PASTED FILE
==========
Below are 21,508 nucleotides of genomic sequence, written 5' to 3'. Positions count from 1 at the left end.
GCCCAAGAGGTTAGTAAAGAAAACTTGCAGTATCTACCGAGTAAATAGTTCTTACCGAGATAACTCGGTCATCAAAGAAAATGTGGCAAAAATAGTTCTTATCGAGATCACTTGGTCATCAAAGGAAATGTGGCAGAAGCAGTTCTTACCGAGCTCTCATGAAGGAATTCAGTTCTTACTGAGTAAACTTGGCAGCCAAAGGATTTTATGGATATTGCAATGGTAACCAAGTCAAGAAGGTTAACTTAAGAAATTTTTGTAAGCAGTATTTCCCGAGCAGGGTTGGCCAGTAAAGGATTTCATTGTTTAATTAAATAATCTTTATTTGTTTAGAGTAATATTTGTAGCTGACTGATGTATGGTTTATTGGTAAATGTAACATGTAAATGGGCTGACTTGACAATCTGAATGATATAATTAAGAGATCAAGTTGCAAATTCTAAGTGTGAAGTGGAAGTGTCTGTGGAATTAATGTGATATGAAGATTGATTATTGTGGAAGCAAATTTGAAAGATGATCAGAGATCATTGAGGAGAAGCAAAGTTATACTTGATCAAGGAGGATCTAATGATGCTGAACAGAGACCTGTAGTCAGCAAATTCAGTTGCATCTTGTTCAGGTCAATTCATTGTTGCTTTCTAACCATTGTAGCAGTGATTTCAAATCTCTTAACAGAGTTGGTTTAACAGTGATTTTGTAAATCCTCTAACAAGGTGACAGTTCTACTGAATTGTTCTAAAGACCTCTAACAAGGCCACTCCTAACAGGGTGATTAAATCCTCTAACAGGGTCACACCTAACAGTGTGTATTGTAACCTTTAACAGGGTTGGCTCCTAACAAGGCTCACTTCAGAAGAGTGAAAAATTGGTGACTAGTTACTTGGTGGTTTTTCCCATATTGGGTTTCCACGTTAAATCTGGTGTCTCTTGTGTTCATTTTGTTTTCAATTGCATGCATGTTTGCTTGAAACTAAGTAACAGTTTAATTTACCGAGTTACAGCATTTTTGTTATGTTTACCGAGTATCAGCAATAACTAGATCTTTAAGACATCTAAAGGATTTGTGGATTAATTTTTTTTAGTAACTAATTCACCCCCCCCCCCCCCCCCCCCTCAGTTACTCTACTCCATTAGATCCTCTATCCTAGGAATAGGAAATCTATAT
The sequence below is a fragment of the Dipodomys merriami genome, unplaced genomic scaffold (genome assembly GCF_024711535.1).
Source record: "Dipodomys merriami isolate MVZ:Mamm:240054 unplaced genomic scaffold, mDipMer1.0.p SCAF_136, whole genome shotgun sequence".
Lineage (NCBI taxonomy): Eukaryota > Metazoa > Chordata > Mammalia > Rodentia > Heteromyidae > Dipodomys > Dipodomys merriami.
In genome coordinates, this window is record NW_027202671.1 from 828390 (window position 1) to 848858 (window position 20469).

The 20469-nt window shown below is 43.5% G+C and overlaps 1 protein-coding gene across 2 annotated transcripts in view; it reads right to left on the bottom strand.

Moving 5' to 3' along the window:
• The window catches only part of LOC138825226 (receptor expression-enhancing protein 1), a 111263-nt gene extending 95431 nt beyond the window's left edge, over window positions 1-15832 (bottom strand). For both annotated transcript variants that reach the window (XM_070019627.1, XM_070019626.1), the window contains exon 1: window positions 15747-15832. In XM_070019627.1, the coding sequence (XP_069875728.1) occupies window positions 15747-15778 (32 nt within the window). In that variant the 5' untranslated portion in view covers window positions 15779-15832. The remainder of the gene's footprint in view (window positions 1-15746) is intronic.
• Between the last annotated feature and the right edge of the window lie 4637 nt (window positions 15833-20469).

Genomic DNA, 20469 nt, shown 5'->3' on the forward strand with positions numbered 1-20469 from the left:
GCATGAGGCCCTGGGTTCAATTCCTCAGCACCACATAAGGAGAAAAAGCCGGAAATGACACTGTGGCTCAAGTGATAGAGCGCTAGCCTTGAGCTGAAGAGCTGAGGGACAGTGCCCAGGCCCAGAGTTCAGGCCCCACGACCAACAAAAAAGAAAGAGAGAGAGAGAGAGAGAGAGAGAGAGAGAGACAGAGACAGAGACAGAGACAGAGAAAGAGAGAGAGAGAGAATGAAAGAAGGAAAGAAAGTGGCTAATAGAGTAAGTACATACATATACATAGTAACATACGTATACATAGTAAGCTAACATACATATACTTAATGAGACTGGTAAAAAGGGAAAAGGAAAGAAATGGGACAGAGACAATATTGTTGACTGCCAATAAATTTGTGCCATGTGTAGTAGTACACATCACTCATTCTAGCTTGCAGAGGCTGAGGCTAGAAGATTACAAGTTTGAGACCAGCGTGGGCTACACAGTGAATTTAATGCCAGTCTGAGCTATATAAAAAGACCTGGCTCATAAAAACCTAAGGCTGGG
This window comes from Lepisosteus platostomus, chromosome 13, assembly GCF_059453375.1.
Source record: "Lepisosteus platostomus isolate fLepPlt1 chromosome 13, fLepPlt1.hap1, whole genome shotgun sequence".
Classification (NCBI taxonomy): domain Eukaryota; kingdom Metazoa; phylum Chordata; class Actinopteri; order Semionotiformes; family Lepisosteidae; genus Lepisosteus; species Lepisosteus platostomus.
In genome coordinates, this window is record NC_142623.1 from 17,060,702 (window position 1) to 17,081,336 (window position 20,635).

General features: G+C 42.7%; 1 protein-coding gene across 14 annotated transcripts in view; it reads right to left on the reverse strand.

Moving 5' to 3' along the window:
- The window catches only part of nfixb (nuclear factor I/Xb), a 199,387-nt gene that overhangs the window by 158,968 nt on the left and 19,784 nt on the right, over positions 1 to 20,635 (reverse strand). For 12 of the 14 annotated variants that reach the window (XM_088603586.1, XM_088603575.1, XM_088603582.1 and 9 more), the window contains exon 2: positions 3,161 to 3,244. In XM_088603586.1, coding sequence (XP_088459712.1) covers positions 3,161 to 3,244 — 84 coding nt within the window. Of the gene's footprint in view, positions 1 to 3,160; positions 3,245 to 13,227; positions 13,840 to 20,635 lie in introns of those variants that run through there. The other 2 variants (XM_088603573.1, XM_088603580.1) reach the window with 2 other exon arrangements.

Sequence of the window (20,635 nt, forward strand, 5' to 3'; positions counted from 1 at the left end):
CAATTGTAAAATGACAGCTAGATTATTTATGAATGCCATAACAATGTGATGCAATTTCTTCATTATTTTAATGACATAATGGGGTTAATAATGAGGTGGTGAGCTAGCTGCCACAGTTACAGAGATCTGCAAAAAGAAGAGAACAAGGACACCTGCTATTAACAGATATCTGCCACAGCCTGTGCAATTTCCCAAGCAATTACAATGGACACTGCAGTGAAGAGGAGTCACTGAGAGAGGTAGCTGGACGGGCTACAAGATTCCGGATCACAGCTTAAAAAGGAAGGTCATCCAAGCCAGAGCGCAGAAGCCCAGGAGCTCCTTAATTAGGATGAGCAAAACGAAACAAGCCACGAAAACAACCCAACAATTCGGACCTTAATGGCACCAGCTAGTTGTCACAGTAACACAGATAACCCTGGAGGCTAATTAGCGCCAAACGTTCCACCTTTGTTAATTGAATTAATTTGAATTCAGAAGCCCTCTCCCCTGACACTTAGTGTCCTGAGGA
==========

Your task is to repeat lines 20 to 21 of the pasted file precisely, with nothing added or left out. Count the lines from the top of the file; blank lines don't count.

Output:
Sequence of the window (20,635 nt, forward strand, 5' to 3'; positions counted from 1 at the left end):
CAATTGTAAAATGACAGCTAGATTATTTATGAATGCCATAACAATGTGATGCAATTTCTTCATTATTTTAATGACATAATGGGGTTAATAATGAGGTGGTGAGCTAGCTGCCACAGTTACAGAGATCTGCAAAAAGAAGAGAACAAGGACACCTGCTATTAACAGATATCTGCCACAGCCTGTGCAATTTCCCAAGCAATTACAATGGACACTGCAGTGAAGAGGAGTCACTGAGAGAGGTAGCTGGACGGGCTACAAGATTCCGGATCACAGCTTAAAAAGGAAGGTCATCCAAGCCAGAGCGCAGAAGCCCAGGAGCTCCTTAATTAGGATGAGCAAAACGAAACAAGCCACGAAAACAACCCAACAATTCGGACCTTAATGGCACCAGCTAGTTGTCACAGTAACACAGATAACCCTGGAGGCTAATTAGCGCCAAACGTTCCACCTTTGTTAATTGAATTAATTTGAATTCAGAAGCCCTCTCCCCTGACACTTAGTGTCCTGAGGA